Life after graduation Tulancingo is located in a semidesert valley in central México. The view is beautiful and green with big cactus trees standing on the horizon.

The area of Tulancingo holds great history from the ancient Toltec and Otomi cultures. Although the inhabitants are mostly dedicated to farming and agriculture, a few other industries are also in the community. Their major products are dairy, meat, maize, barley and vegetables.

Tulancingo is the community where Proyecto Hormiga has worked with the support of Compassion México for more than 10 years now. They serve nearly 170 children from the community and have raised many children in their classrooms.

Most of the children here come from families with single moms or with parents who work either on the farm, as masons or in the nearby fields. The salaries are too small and the money earned to support the families is not enough.

The Compassion program has been a real blessing in the lives of these children; for most of them it means the opportunity to study beyond elementary school.

In the last year the student center graduated 15 teenagers in two different ceremonies where all families, children and staff recognized the success of these youngsters who have been considered “the pride of the program.”

We interviewed and visited some of them in their new activities. Most are studying for a high school education with a vocational orientation to graduate with a technician degree in the different areas of study they have chosen. Some others are in high school or even at the state university.

These youngsters prove the Compassion development model through sponsorship and the church works here!


Zeydi is one of the most outstanding graduates from the program. She is 18 years old and got into the technological institute from Pachuca, the capital city of the state of Hidalgo. The school she chose is one of the best in the state. Many students apply there but only a fraction get selected.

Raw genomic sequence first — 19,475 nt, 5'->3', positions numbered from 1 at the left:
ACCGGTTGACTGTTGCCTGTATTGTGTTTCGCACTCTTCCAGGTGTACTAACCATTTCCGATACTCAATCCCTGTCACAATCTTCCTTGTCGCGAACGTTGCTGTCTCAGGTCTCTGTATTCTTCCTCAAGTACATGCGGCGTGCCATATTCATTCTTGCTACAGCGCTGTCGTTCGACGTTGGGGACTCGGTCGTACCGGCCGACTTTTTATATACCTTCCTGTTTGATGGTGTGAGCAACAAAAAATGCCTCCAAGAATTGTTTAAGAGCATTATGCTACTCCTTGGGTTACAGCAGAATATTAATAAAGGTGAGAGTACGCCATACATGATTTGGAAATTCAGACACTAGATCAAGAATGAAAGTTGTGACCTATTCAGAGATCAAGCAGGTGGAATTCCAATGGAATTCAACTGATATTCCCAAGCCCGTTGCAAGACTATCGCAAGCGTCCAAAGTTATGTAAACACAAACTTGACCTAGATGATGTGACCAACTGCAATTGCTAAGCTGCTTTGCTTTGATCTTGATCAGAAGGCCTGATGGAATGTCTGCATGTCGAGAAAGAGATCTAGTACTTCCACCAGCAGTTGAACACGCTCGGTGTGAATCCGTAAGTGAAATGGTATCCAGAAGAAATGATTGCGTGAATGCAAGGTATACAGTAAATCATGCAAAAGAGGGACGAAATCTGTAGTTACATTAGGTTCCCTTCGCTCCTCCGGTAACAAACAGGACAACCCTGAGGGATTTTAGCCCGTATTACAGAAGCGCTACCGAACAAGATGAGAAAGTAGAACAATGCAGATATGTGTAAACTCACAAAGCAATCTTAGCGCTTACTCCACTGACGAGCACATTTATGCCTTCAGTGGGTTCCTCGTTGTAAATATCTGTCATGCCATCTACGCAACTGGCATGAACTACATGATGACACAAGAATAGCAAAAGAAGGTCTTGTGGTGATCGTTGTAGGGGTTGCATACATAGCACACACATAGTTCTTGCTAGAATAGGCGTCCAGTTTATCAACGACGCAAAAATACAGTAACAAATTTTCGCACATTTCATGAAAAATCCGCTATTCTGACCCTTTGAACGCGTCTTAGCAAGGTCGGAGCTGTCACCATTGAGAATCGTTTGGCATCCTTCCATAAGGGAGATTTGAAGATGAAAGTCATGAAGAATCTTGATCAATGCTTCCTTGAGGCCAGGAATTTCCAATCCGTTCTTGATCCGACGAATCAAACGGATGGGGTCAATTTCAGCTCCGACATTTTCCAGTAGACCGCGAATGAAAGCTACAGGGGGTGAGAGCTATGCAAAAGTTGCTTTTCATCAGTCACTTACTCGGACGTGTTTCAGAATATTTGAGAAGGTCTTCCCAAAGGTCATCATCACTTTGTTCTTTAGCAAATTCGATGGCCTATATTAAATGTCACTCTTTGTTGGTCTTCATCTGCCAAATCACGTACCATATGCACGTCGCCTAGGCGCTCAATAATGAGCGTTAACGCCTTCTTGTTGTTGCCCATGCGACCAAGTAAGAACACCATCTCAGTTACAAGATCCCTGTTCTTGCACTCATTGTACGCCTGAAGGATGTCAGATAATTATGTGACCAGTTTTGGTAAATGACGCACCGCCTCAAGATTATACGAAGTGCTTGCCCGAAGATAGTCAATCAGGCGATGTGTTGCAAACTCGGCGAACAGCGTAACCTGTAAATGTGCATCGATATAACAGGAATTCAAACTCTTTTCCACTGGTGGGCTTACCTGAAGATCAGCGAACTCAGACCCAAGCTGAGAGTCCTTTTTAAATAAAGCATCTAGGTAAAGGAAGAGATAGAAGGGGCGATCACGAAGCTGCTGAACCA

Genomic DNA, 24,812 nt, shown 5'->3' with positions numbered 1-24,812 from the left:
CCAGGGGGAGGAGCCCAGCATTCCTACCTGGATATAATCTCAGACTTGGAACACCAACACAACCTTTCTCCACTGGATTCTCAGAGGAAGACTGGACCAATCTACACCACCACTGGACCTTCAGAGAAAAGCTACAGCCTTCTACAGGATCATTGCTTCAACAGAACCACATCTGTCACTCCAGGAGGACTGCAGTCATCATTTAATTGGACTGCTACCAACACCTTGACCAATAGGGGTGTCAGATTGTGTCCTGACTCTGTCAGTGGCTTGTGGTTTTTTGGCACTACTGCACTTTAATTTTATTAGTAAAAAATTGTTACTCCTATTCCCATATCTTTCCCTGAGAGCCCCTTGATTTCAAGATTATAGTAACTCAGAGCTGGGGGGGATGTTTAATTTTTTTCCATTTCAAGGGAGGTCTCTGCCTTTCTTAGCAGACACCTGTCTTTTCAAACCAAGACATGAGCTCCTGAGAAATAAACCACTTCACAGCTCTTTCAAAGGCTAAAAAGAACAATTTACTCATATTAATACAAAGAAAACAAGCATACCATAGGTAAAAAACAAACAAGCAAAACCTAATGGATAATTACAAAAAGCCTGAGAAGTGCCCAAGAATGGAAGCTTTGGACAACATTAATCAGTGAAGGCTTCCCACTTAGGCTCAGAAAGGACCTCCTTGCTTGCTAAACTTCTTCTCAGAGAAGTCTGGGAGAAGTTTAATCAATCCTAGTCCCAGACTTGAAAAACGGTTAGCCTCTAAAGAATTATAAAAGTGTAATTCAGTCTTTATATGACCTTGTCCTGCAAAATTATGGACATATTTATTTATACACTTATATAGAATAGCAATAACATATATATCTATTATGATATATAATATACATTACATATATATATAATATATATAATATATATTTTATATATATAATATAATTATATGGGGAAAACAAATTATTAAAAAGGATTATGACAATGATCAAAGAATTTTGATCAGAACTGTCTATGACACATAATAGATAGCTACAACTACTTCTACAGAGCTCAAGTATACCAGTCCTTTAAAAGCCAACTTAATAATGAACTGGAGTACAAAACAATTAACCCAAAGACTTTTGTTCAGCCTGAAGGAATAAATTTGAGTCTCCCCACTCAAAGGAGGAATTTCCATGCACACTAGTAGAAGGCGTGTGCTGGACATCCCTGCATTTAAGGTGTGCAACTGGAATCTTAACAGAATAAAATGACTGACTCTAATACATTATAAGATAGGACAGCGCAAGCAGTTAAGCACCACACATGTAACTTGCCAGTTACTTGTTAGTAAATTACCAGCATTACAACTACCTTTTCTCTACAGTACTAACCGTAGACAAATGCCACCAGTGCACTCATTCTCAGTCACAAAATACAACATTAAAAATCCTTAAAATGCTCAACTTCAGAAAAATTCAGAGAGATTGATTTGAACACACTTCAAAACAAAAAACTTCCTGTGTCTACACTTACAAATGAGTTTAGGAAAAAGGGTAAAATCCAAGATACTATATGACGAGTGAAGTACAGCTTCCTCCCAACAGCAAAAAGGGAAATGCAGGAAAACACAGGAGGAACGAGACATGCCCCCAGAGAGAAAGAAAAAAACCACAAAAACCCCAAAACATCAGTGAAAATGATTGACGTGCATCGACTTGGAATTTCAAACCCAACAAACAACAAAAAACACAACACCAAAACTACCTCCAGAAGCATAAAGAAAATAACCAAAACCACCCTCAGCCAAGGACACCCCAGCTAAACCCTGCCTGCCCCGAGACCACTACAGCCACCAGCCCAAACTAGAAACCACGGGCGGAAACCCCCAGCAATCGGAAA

Zeydi is studying civil engineering. She has already faced challenges with her teachers and professors who do not follow the values she has learned, and she is committed to her studies.

She dreams about building great bridges, tunnels and other great construction projects for the city, state or even for the country, but she knows it will not be easy for her. She is very much interested in physics and mechanics.

Zeydi had to move to a rented place she shares with her cousin and a friend to be able to attend school. The school is actually far from her home and she needed to relocate.


Maria, best known as Lupita, is 17 and is already in her second year of high school in nursing studies. She always dreamed of being a nurse.

She dreams about getting a good job in obstetrics helping mothers deliver or taking care of newborns because she thinks babies are the most wonderful creations.

Her favorite class has been studying all about pregnancy because she is fascinated by it.

“I love seeing babies and learning about their growth in the womb,” she says.

Lupita lives with three older siblings, two sisters and a male brother who works as a mason, and her mother who was left single some years ago.


Keny is 18 and is not in school but is saving all she can to get into school next year. She and her mother were abandoned by her father when she was a little girl. Now they sell homemade tamales to live on and to start saving for her future education.

She would like to become a physical education teacher because she once had severe health problems that were overcome with lots of exercise and by keeping a strict diet. Then she decided to do something to share what she now knows to help others.


Denisse is currently 17 and in high school. She likes to practice tae kwon do and she likes science. She enjoys biology, math and chemistry classes the best, and dreams about opening a cosmetology shop.